Sunday, April 22, 2012

Vigilante-saving the world-one murder at a time!

Vigilante was my first step into the inspired world of Claude Bouchard.  This spellbinding story kept me guessing until the very end. 

A serial killer is busy with a variety of “projects”.  You see, this serial killer is on a mission.  He wants to rid Montreal of the vermin that keeps good people up at night.  He exterminates a variety of criminals.  They are the lowlifes that we love to hate; pimps, rapists, drug dealers- you get the idea.

Here is where conflict steps in.  While most people feel that the Vigilante is doing good work, there is always that annoying legal issue.  The police must find the killer.  Moreover, to make it even more complicated, the killer is a likable guy!

Law enforcement teams up with cutting edge technology and discover more than they bargained for.  The storyline is brilliant.  The characters are complex and you will immediately form strong feelings about each of them.  However, will you be able to figure out the identity of the vigilante?

I do not think so.

Interview with Claude Bouchard

K- Claude, you’ve got yourself a new fan.  I really enjoyed the book. I just can’t believe that it was your first novel.  It’s excellent and the ending was brilliant!  You are quite knowledgeable in law enforcement, as well as technology. Is this part of your background?

C- Well, Kathleen, I’m always pleased to get a new fan, especially when it’s one as charming as you. Also, allow me to start by thanking you for the wonderful review as well as the invitation to do this interview.

To answer your question, no, I’ve never worked in law enforcement or information technology. I’ve always read a lot and my favourite genre is mystery/crime fiction so that, combined with imagination and common sense, is where my cop minding stems from. Though computers have interested me for the longest time, my background is in human resources and finance and I’ve yet to become an IT master by any means. I should point out that I wrote Vigilante in 1995, before emails and the Internet were the norm, so when I pulled out my manuscript in 2009, I was rather pleased with how what I’d written fourteen years earlier still made sense and reflected what is commonplace now.

K- You are quite welcome, Claude.  It is my pleasure. 

It sounds like you were pretty Internet savvy back in 1995. I was selling computer training and most of our clients were trying to figure out what this “Internet thing” did! 

Was there any special inspiration for this story?

C- The verdict of the O.J. Simpson trial is what flicked a switch in my mind, in the sense of criminals literally getting away with murder or other heinous crimes. The gears started churning as I imagined someone out there who would undertake ensuring that violent criminals pay for their actions. Vigilante was the result.

K- I’ll be honest- I could understand the Vigilante and his motivation.  He was just trying to make the world a better place.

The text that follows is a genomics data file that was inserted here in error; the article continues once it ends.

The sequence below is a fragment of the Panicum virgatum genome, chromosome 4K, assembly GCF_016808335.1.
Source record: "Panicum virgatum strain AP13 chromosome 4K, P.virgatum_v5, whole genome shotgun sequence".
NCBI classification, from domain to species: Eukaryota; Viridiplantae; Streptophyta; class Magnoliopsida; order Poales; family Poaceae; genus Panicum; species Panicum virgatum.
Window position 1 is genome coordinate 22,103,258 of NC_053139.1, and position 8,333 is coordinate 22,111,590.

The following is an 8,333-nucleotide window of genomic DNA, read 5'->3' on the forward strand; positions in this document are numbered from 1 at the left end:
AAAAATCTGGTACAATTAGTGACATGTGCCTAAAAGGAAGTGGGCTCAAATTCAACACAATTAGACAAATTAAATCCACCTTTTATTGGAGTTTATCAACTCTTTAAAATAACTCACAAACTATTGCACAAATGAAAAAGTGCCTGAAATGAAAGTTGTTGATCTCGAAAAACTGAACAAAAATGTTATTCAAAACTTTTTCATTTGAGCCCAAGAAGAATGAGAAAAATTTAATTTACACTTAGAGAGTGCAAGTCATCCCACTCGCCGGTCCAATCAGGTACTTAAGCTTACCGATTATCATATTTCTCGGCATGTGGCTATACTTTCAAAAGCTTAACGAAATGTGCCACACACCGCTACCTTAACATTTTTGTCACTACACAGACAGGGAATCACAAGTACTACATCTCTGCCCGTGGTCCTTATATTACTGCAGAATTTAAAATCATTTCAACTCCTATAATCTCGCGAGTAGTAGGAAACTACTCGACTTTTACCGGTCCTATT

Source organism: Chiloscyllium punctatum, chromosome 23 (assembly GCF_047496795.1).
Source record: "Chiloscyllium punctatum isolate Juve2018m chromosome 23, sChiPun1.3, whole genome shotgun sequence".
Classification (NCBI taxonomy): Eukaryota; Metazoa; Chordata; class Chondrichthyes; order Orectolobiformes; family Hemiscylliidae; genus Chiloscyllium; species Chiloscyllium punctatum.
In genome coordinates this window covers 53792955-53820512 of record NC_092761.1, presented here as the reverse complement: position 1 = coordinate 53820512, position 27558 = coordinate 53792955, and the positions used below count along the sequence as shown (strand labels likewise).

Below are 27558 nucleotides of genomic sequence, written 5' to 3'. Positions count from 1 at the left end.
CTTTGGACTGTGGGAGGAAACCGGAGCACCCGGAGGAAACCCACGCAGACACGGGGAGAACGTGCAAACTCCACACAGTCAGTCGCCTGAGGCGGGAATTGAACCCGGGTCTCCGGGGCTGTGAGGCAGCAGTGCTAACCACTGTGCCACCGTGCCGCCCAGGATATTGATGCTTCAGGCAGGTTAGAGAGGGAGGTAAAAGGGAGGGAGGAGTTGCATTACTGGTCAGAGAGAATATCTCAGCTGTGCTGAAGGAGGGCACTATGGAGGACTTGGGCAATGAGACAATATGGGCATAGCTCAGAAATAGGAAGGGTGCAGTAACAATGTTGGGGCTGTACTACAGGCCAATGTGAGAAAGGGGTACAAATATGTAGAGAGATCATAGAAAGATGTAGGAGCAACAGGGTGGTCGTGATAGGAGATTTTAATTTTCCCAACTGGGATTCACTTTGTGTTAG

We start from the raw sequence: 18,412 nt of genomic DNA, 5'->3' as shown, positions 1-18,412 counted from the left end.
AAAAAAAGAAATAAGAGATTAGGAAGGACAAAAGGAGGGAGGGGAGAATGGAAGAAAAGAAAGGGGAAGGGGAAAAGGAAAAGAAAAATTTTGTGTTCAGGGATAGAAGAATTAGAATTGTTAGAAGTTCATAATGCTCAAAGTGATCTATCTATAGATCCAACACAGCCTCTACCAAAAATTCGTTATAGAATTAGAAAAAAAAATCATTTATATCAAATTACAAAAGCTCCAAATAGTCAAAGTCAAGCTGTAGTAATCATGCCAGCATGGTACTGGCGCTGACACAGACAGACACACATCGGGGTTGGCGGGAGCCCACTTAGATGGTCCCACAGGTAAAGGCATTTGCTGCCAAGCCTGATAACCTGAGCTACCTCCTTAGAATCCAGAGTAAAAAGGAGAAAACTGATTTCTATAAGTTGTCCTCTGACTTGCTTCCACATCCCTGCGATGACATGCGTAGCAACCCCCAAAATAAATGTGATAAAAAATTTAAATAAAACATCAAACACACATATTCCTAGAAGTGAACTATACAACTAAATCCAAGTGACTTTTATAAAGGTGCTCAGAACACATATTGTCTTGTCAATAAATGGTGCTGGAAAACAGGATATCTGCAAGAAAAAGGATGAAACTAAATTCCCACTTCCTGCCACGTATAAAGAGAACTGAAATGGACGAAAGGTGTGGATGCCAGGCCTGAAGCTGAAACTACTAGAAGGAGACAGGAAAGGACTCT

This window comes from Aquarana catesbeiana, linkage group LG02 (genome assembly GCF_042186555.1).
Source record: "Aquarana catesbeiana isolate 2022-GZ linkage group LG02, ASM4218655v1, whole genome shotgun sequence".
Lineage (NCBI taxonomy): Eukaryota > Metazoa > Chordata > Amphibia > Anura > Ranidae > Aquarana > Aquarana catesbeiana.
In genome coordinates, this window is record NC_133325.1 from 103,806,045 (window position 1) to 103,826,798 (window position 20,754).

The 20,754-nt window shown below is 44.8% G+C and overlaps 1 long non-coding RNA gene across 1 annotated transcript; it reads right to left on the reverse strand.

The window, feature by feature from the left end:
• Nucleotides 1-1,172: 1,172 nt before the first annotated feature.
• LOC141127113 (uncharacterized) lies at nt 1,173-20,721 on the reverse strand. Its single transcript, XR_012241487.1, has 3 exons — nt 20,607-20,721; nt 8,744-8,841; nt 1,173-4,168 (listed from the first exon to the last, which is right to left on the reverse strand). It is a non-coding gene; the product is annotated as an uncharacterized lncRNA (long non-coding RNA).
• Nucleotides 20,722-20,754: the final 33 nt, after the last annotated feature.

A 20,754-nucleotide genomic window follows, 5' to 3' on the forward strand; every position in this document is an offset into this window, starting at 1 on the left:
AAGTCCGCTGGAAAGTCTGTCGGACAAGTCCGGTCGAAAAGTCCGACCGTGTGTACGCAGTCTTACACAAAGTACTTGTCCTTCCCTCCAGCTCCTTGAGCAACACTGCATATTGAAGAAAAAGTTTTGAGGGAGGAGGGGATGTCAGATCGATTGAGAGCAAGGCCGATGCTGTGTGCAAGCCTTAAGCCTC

You have a wonderful style of writing.  Is this something that comes naturally to you- or do you have to work at it?

C- With practice comes improvement and I’ve written tons of stuff over the years, much of it work-related though it remains writing nonetheless. As mentioned earlier, I’ve also done a lot of reading and still do which also contributes to honing one’s writing skills in terms of vocabulary, sentence and paragraph structure and so on.

Like any other writer, what is initially produced is a first draft which is then revised, edited corrected, reviewed, corrected some more… You know the drill. However, what I write in that initial draft reflects my writing style. The editing phase is more of a polishing activity versus a rewriting one.

K- What is your writing experience like?  I mean where do you sit?  What time do you write?  How often? For how long at each setting?

C- The best way to describe my writing experience or activity would be fluid, informal and unstructured. We have a three bedroom home with only one bedroom required so one room is an art studio and the other is a study which is where my PC is and where I spend most of my day.

Depending on inspiration and such, I do sometimes write in the morning but generally do so more in the afternoon, never evenings and rarely weekends. Speaking specifically of books (as I do maintain a blog, etc), I write daily at times when I’m on a roll and other times, not at all when I’m in a mulling phase.

Even when I’m actively working on a project, my writing is interspersed with research as well as Twitter and Facebook postings as I chat with people, promote my work and that of others. A day of writing can generate as little as a hundred words, as much as a few thousand and anywhere in between. I never set deadlines and a book is finished once it’s finished.